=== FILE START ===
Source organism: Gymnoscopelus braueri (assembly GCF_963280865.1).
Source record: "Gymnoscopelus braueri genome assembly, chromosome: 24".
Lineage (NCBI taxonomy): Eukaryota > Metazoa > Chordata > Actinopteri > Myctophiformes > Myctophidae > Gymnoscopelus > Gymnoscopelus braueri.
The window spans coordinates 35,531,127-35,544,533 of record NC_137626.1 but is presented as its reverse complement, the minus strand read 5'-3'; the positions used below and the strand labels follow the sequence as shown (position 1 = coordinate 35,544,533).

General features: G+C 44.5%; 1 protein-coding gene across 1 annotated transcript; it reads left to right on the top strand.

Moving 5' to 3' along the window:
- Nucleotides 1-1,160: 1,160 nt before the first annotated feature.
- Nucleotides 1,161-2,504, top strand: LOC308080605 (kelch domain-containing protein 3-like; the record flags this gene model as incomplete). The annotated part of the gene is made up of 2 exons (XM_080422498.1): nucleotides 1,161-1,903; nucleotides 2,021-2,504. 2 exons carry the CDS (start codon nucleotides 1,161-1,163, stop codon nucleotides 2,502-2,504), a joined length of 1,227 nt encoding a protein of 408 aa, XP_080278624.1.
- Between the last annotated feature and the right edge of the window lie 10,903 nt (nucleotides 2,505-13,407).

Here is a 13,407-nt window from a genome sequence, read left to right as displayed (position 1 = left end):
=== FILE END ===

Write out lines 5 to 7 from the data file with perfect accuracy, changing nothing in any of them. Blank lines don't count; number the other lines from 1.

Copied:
General features: G+C 44.5%; 1 protein-coding gene across 1 annotated transcript; it reads left to right on the top strand.

Moving 5' to 3' along the window:
- Nucleotides 1-1,160: 1,160 nt before the first annotated feature.